Renovations to community center may cost $3 million
It may take up to $3.1 million to renovate the former Quincy Community Center into a state-of-the-art business and conference center.
The Port of Quincy recently received a projected budget with cost estimates for the community project, which combines the former center with the former Heartland Pharmacy building. The port purchased the vacated pharmacy in June.
The new building, called the Quincy Valley Business & Conference Center, includes the construction of a main entrance between the two buildings, creating nearly 15,500 square feet of space for the new facility.
The estimated costs, as projected by McKinstry Co., include renovation costs to both buildings, inside and out, as well as equipment costs to create a conference center. Proposed plans also call for relocating the port’s main office to a portion of the former Heartland building.
While the $3.1 million cost estimate may come down some, that budget is “reasonably close” to the final numbers, Commissioner Curt Morris said.
The port now will use the cost projections, along with the project’s designs, to create a grant application package that will be used to apply for state and federal monies. Morris is hoping the port can fund nearly the entire project through grants.
“We’re going to need some help from somewhere,” he said.
Construction on the project is not expected to begin until at least 2017.
Meanwhile, port commissioners on Monday allocated $5,000 for equipment that can be used to get the Heartland building in shape to hold business meetings. Some businesses in the area already have expressed an interest in meeting there, said Nick Parker, business development coordinator for the port.
In other news, the port will have a hearing on its 2016 budget on Nov. 25. The port is proposing a $1.46 million budget, which is slightly over the 2015 budget of $1.39 million.
The 2016 proposed budget shows the port expects to receive about $708,000 in property tax revenues next year.
The preliminary budget also shows the port hopes to make about $1.2 million next year from the anticipated sale of property at its industrial park in George. The port is working with a couple of buyers, including Auvil Fruit Co. and Ancient Lakes Winery, which already operates at the site.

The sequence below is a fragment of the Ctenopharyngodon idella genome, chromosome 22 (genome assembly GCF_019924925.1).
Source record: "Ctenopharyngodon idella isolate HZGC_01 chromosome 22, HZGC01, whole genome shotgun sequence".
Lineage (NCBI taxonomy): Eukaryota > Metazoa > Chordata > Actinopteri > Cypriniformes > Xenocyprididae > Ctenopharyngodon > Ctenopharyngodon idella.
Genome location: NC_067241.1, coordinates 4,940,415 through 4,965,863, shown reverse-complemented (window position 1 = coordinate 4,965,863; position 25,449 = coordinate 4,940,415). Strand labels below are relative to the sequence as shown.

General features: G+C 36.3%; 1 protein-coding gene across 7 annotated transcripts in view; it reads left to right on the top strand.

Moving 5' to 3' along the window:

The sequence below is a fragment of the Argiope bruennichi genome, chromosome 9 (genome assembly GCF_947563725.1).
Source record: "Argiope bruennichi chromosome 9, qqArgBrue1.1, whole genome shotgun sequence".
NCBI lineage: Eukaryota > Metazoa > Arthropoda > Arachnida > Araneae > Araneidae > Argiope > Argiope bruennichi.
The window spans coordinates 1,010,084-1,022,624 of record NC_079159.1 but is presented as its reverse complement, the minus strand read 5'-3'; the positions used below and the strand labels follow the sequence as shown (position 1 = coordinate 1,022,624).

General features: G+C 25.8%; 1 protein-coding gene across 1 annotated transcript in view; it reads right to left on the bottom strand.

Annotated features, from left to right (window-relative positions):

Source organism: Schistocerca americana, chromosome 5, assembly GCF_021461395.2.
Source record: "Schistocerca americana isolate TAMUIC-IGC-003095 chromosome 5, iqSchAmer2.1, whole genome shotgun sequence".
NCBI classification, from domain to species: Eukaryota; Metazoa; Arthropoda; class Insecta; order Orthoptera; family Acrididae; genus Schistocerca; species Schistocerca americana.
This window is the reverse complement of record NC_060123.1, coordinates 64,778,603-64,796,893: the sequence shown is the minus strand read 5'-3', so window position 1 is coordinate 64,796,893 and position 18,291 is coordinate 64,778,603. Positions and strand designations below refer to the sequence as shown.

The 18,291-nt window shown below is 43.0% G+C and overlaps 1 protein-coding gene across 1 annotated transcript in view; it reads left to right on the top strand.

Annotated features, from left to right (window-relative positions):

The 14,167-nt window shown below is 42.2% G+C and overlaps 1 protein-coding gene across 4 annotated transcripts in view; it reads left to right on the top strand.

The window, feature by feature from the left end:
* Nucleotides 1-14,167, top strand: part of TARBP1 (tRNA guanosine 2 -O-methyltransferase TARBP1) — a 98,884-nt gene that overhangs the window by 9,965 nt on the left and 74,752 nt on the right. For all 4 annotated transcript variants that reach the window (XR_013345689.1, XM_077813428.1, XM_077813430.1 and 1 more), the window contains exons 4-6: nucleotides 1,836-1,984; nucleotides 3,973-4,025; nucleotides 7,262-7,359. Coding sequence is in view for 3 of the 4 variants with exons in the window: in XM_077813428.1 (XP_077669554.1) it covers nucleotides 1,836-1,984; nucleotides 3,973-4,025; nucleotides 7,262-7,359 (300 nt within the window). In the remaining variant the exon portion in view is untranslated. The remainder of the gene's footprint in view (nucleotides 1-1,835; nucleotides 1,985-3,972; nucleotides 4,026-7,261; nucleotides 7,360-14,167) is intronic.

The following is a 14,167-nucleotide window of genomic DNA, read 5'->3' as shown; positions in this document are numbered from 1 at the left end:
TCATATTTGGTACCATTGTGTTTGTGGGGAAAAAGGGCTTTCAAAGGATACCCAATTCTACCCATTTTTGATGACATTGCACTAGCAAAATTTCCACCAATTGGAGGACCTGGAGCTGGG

However, the port anticipates about half of that money then may be spent on infrastructure at the industrial park.
The 2016 budget projects a net cash flow of about $66,000.
The port also is budgeting for a $100,000 loss next year at Colockum Ridge Golf Course, which is similar to what the port expects to lose this year, Morris said.
The port purchased the struggling golf course seven years ago because it viewed the facility as an asset to the Quincy Valley community. It has not made a profit in that time; however, the commissioners have repeatedly said they want to see the golf course remain a recreation resource for the Quincy Valley.
Rates will be raised at the golf course with the start of the new year to keep up with a $15,000 increase in irrigation costs. At this time, it costs $15 to golf nine holes at the local golf course from Tuesday through Friday. Fees are $20 for nine holes on a weekend or holiday. Those fees include sales tax.
To make up for the rising irrigation costs, golfers now will be charged sales tax on top of the fees.
The port also is entering into a purchase and sales agreement with Gregg Marrs of Blueline Manufacturing. The port is selling about 4 acres at its George industrial park to the Kubota equipment dealership for $110,500. Marrs now operates from Frontage Road in George.
And a Tacoma business is interested in 3 to 4 acres of port property to relocate its manufacturing company, Morris told commissioners.
Raceway Technology & Manufacturing, in business more than 30 years, manufactures underground, power, communication, fiber optic and utility products, including PVC and fiberglass sweeps and elbows, according to its website.
— By Jill FitzSimmons, firstname.lastname@example.org